Politics: Maori Party; Hot air hui in Huntly

The weekend’s special National Hui in Huntly did nothing to quell the current leadership woes within the Maori Party. If anything, all it did was release more carbon dioxide into our atmosphere. It seems Te Ururoa Flavell is not giving up, laying down his leadership challenge thus probably creating a pretty awkward and tense atmosphere in the meeting house I could imagine.

‘So what’ you might ask. Indeed, a valid question. The Maori Party have always struggled to as a pan-Maori party. It is virtually impossible to do so, with new educated young Maori splitting off to all areas of the political spectrum as I’ve previously noted here. The only constituents that seem to still side with the Maori Party ideals are predominately the older types usually with connections to high power Iwi members etc.

For many, the Maori Party sold out years ago to National, and for that there is no going back. Indeed Flavell and Sharpels are one of the same kind. I am not even sure that a leadership change would in-fact revitalize the party as I once pondered, given how embedded Flavell is in the upper echelon of Maori politics.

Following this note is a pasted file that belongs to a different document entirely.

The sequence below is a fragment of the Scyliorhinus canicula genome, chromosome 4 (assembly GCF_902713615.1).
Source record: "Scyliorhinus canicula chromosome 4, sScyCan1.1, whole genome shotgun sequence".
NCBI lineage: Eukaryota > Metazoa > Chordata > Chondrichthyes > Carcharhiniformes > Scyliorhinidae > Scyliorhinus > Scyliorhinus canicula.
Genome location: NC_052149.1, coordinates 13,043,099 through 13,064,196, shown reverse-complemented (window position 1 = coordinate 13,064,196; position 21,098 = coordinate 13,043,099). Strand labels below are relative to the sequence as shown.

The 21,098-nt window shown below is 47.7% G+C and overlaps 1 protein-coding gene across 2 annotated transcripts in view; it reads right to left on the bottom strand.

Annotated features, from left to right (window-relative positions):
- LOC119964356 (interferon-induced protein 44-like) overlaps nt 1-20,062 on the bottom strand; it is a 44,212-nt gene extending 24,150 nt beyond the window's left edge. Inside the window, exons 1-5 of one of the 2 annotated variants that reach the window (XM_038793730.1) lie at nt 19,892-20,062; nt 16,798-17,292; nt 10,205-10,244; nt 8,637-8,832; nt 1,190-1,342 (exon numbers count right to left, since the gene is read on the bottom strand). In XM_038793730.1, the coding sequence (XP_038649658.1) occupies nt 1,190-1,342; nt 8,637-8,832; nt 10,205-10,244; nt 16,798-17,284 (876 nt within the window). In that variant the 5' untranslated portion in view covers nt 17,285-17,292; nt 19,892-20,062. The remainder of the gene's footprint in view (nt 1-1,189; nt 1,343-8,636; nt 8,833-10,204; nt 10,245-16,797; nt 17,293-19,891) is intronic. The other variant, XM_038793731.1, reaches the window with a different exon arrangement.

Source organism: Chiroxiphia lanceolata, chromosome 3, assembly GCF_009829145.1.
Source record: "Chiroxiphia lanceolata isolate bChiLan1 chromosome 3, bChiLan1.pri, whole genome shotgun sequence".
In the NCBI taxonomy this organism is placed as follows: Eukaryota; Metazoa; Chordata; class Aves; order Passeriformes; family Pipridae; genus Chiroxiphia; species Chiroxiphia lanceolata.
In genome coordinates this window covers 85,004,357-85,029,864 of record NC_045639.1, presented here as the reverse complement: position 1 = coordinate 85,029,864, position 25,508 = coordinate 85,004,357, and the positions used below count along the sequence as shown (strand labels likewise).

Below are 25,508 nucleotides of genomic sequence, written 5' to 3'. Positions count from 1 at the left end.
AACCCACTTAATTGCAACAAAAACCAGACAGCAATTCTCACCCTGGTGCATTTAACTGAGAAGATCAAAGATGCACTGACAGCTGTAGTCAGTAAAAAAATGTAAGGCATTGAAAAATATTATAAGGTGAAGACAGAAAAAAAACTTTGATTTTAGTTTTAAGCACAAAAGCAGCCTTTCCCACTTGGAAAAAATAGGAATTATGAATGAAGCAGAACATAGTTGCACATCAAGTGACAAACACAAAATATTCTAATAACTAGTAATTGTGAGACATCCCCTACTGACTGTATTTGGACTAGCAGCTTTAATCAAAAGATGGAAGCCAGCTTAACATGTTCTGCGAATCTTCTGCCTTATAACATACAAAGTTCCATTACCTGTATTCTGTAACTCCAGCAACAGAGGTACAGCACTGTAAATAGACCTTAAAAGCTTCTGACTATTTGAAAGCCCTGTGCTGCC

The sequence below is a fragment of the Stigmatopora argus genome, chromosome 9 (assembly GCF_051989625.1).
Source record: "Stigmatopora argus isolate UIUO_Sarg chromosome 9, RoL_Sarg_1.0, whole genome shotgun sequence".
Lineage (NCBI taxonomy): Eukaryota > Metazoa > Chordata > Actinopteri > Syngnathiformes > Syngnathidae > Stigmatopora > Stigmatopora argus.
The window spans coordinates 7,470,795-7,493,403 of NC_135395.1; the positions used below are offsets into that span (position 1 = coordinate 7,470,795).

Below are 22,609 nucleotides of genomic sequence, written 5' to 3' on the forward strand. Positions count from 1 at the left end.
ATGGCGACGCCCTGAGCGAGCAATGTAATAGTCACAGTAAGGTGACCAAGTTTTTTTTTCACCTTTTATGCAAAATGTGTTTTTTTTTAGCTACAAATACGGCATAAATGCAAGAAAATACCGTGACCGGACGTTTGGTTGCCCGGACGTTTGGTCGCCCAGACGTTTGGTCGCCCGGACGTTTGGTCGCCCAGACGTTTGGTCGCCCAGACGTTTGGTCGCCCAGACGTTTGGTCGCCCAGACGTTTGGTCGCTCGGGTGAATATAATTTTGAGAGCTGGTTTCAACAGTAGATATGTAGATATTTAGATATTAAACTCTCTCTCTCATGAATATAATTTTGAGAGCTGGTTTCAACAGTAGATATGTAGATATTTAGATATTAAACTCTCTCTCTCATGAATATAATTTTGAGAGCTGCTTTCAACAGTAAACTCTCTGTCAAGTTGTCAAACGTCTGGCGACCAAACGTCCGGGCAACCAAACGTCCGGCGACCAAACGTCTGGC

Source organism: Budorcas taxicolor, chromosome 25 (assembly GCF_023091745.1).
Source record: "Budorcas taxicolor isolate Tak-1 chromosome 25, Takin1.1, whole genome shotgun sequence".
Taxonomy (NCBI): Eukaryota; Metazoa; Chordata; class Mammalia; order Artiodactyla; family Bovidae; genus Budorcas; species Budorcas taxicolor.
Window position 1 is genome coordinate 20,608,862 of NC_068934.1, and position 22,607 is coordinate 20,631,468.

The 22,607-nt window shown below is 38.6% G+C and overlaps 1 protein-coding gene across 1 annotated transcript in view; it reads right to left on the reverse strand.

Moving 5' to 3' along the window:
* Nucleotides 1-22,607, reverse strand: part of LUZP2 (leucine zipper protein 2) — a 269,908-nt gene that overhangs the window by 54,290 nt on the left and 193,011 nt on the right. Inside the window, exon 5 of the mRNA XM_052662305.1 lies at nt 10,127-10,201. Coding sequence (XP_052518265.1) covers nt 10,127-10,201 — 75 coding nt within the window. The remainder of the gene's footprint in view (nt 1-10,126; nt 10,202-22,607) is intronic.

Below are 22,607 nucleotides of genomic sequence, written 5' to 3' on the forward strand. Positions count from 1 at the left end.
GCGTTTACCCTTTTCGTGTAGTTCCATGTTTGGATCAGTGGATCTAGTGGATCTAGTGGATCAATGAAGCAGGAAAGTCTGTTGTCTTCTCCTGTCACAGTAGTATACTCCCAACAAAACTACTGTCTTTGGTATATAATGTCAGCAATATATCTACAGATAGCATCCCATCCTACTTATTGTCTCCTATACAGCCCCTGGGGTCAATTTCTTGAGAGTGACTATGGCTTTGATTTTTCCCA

“I’m still the leader…The bottom line is I’m prepared to lead us until I’m dead; I mean forever.” – Pita Sharpels

Anyway, as Tuku Morgan says, any change would require a ‘yes’ from all electorate bodies of the party, thus amending their original constitution specifying a male/female co-leadership.

4.2 (party structure) c. There shall be a special general meeting immediately following the General Election to select the Party Leadership (two co-leaders, one female, one male). Those selected shall be in office for three years. – Maori Party Constitution

A document tabled by Professor Whatarangi Winiata over the weekend, has proposed an alternative ‘threesome’ deal, the details of which I have not yet seen in depth. It seems to define roles for each of the power-hungry people at the top so they can all get along and play happy families. How realistic this deviation is from the original co-leadership framework that works so well for the Greens is unknown, however one could take a stab in the dark and say it would be a farce.

It is clear from the Huntly hui, according to Mr Morgan, that the party at large stands with the status quo (which speaks volumes about his own personal allegiances, see extended video below how he state outright that Flavells previous leadership challenge “failed”) however the Maori Party leadership ructions will certainly not die down anytime soon. It will be an interesting spectacle to watch in the coming months leading into 2014.

Extended interview with Tuku Morgan WAS supposed to be shown here but you just have to click HERE now

PS: For some reason embedding video from Facebook does not seem to work. If anyone can help me in this regard it would be much appreciated as a relative newbie to WordPress and all its frustrations.

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